Years passed with almost no news of him. Every now and then he would send me a letter, but he never returned to the paths and forests of our childhood.
When I finished school, I moved to Zaragoza, and there I found that he had been right. Soria was a small town, and as its only famous poet had said, roads are made to be traveled. I enrolled in the university and found a boyfriend. I began to study for a scholarship (I was working as a salesgirl to pay for my courses). But I lost the competition for the scholarship, and after that I left my boyfriend.
Then the letters from my childhood friend began to arrive more frequently—and I was envious of the stamps from so many different places. He seemed to know everything; he had sprouted wings, and now he roamed the world. Meanwhile, I was simply trying to put down roots.
Some of his letters, all mailed from the same place in France, spoke of God. In one, he wrote about wanting to enter a seminary and dedicate his life to prayer. I wrote him back, asking him to wait a bit, urging him to experience more of his freedom before committing himself to something so serious.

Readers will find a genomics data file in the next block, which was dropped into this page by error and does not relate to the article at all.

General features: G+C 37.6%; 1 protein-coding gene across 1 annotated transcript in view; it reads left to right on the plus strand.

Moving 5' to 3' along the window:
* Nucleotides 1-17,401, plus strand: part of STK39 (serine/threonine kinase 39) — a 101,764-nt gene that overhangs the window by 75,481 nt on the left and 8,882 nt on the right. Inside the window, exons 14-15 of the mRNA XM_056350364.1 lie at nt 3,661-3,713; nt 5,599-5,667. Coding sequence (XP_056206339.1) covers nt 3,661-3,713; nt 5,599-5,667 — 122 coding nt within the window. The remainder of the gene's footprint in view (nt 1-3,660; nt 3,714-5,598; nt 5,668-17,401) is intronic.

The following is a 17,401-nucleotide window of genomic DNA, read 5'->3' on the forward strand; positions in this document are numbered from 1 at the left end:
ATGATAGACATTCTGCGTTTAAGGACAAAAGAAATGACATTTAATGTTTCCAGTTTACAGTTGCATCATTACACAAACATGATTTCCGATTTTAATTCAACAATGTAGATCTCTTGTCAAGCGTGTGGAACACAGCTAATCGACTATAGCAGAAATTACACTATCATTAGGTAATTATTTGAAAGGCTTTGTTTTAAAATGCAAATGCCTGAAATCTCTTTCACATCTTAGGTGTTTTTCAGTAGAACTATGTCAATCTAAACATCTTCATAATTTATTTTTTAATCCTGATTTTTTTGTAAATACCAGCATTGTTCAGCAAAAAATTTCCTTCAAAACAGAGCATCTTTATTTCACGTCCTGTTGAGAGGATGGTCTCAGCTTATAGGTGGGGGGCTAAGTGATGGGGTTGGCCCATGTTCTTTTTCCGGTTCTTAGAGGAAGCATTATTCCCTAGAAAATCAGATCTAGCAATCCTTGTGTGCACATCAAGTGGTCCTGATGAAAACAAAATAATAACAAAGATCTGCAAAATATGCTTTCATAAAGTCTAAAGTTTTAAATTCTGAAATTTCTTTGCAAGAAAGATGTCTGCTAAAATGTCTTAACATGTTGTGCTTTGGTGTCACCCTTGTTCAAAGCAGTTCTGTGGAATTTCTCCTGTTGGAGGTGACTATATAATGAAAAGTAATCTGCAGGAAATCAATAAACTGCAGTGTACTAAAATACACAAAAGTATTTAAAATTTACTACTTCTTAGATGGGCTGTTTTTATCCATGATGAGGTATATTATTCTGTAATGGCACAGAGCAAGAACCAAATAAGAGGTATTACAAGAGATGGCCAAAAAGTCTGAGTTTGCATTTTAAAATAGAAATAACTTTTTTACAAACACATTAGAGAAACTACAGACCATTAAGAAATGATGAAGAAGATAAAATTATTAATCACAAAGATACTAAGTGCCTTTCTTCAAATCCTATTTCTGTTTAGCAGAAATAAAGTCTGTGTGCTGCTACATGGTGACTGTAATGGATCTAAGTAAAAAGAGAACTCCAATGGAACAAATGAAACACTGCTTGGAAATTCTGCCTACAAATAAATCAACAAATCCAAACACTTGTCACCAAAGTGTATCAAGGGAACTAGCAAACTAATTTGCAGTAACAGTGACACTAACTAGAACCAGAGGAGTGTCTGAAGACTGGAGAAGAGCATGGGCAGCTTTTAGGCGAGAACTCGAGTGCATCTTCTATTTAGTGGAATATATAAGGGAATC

But after I reread my letter, I tore it up. Who was I to speak about freedom or commitment? Compared to him, I knew nothing about such things.
One day I learned that he had begun to give lectures. This surprised me; I thought he was too young to be able to teach anything to anyone. And then he wrote to me that he was going to speak to a small group in Madrid—and he asked me to come.
So I made the four-hour trip from Zaragoza to Madrid. I wanted to see him again; I wanted to hear his voice. I wanted to sit with him in a caf and remember the old days, when we had thought the world was far too large for anyone ever to know it truly.
Saturday, December 4, 1993
The place where the conference was held was more formal than I had imagined it, and there were more people there than I had expected. How had all this come about?
He must be famous, I thought. He'd said nothing about this in his letters. I wanted to go up to the people in the audience and ask them why they were there, but I didn't have the nerve.
I was even more surprised when I saw him enter the room. He was quite different from the boy I had known —but of course, it had been twelve years; people change. Tonight his eyes were shining—he looked wonderful.
"He's giving us back what was ours," said a woman seated next to me.
A strange thing to say.
"What is he giving back?" I asked.
"What was stolen from us. Religion."
"No, no, he's not giving us anything back," said a younger woman seated on my right. "They can't return something that has always belonged to us."
"Well, then, what are you doing here?" the first woman asked, irritated.
"I want to listen to him. I want to see how they think; they've already burned us at the stake once, and they may want to do it again."
"He's just one voice," said the woman. "He's doing what he can."
The young woman smiled sarcastically and turned away, putting an end to the conversation.